"It was imprudent of us, in the first place, to become authors. We could have become something regular, but we managed not to.
We were lucky, but we were also determined." Roy Blount Jr

"I don’t change the facts to enhance the drama. I think of it the other way round, the drama has got to fit the facts,
and it’s your job as a writer to find the shape in real life."
Hilary Mantel

Friday, December 06, 2013

Home in London and Home at Home

Yes, I know. Another long gap between posts. Couldn't be helped!
We voted in the municipal election as new residents of the city, and the next day flew to that other city of ours, London. Our arrival coincided with the monthly pub night of London Historians, to which I belong. And our hotel was only steps from the pub where they gather. So after we checked into our suite, the Chap and I trotted over there and were warmly welcomed. Here I am with Mike, the president of the organization. Looking rather chirpy after a 6+ hour flight and a couple of pints of cider!
I believe it was the next evening that we headed to Mayfair to dine at a longtime favourite restaurant. It the first of our 3 dinners in or near Shepherd Market.

We had timed our visit quite well for seeing exhibitions. On a single day we managed to view the Gillray prints and caricatures on special display at the Bank of England Museum, a special Victoriana exhibit at the Guildhall as well as the regular collection, the Cheapside Hoard at the Museum of London. And the Chap took care of some errands as I headed over to the Victoria and Albert Museum for the Pearls exhibition (saw a lot of jewels that day!), and met me after we had both seen all our favourite bits of the museum. I took lots of photographs.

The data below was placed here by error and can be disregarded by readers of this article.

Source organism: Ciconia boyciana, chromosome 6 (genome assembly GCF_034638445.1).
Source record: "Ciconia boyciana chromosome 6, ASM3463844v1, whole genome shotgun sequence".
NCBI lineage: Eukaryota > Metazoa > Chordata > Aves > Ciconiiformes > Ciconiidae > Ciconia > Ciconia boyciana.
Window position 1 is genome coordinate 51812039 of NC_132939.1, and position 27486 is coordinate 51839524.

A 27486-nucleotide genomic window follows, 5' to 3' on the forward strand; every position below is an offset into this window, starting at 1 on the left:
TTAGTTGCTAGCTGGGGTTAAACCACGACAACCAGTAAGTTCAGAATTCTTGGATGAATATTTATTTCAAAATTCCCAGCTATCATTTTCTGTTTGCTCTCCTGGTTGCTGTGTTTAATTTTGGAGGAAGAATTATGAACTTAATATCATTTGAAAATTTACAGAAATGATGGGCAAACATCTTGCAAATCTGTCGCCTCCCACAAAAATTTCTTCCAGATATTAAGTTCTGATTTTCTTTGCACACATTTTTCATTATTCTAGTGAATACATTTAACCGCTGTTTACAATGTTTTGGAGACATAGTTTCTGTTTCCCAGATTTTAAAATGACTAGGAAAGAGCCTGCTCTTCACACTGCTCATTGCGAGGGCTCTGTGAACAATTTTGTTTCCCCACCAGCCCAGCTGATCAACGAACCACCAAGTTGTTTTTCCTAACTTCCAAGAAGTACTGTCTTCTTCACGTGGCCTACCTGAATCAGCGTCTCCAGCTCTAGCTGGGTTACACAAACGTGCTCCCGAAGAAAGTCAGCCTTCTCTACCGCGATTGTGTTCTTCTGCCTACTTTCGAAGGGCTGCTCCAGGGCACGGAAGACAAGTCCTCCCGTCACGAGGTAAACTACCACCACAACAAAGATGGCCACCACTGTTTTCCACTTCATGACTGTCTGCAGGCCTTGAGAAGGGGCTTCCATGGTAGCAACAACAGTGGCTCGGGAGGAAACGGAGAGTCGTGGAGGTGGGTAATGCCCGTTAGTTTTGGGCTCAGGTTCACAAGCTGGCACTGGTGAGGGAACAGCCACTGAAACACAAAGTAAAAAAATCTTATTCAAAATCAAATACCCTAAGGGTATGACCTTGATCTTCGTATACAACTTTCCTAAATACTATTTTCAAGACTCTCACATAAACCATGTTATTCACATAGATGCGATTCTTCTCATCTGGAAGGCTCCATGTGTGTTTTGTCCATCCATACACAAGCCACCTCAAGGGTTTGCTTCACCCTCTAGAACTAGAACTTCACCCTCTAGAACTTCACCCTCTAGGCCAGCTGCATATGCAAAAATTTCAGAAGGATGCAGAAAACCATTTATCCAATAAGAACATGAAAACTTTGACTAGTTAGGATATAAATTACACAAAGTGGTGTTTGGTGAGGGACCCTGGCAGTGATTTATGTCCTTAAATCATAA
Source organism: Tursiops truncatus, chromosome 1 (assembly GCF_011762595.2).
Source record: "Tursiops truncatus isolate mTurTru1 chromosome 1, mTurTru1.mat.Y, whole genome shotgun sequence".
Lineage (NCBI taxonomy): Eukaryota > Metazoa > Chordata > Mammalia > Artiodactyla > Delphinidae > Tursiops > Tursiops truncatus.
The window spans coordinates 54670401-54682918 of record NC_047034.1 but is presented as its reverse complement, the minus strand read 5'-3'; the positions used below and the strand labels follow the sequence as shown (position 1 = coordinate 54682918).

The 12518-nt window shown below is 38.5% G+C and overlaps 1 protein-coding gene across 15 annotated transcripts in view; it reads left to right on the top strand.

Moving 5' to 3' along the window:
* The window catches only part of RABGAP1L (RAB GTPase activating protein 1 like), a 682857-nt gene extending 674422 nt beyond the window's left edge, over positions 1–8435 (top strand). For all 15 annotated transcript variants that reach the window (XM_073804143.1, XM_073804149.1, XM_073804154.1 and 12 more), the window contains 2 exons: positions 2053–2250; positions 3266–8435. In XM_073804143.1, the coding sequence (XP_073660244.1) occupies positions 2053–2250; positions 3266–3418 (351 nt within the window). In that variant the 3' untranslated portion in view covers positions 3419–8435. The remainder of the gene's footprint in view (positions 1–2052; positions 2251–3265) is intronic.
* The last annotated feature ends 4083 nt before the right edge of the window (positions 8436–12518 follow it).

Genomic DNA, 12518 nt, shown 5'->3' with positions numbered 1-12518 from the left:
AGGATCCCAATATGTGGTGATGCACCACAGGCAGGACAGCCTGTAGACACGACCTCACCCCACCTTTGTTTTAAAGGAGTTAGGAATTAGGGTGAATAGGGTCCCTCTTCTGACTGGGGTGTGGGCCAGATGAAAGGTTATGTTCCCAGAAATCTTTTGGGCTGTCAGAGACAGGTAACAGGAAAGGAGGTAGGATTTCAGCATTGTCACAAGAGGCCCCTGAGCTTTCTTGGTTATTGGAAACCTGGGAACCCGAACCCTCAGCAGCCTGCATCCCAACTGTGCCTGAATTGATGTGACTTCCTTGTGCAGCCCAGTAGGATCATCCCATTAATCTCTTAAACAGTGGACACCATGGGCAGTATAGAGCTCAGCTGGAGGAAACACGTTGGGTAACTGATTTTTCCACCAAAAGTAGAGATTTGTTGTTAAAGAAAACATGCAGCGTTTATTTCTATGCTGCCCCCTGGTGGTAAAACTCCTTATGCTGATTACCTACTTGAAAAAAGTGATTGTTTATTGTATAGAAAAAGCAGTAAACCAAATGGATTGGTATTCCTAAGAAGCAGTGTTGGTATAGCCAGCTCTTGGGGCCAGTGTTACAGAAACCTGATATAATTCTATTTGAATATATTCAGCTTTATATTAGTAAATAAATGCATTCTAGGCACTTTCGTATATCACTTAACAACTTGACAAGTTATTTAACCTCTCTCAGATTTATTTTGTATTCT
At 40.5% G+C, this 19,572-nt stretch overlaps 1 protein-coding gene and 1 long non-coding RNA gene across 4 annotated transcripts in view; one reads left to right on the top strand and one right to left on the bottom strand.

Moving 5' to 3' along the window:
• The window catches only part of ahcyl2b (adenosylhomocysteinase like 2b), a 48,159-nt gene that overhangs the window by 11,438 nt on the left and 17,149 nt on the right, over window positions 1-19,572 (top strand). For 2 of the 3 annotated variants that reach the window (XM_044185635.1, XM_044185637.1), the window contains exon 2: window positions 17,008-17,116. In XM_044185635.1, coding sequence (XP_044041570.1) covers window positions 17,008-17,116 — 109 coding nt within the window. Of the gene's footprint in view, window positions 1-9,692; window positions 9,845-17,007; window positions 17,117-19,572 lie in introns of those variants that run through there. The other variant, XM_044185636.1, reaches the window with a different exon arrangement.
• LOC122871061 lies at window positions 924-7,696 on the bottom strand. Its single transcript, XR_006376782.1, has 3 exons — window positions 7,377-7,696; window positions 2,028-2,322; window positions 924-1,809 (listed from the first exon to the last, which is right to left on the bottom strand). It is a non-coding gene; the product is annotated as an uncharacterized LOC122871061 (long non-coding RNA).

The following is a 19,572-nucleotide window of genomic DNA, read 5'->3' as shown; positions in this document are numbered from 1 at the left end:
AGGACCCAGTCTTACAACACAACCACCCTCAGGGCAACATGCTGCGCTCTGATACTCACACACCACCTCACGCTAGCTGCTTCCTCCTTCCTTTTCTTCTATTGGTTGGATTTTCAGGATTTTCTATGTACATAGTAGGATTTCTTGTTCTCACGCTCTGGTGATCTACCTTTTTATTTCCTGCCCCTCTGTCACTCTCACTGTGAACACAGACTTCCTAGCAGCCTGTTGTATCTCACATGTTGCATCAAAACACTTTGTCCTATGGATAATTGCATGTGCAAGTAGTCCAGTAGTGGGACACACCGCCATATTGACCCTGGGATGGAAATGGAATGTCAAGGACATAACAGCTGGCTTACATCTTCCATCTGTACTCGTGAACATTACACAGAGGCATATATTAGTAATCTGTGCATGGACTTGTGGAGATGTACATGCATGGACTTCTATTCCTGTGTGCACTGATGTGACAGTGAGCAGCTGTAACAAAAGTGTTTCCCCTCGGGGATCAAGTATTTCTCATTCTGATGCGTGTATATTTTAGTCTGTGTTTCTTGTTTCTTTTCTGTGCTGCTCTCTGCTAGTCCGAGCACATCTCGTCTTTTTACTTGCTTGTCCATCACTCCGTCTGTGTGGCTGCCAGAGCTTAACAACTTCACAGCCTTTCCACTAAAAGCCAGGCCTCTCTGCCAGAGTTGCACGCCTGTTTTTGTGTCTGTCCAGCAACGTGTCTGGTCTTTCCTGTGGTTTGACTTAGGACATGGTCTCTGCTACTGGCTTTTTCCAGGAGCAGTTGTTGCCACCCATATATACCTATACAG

One drizzly day I went to tea with a friend who lives near Notting Hill and we lunched in Westbourne Grove. By the time we left the restaurant-- Granger & Co--the rain was bucketing down. My friend kindly gave me a lift to the Olympia Exhibition Centre where I was meeting the Chap--we had tickets for the Winter Antiques Fair. We spent ages there, and by the time we left the rain had stopped.

The next day, Saturday, was also rainy. We dodged the drops by taking refuge in the shops along Jermyn Street and Piccadilly--Floris and Paxton and Whitfield and Hatchards and Princes Arcade till midday. The Chap's former business partner from Bristol invited him to dine at his club in St. James's Square--the Army & Navy Club, known as "The Rag." We always enjoying going there--it was a lovely reunion and a delicious meal. We parted ways, then met up again in Marylebone for drinks in a hotel bar we've frequented for decades, followed by dinner at our old familiar Indian restaurant nearby.

Despite the two drenching days we were otherwise most fortunate in the weather, as you can see from this photo of Westminster Abbey on Remembrance Sunday. We watched on telly as the Queen and the Royal Family and the representatives of the services laid their wreaths at the Cenotaph. After the parade began we walked over to the Abbey, only a little way down the block.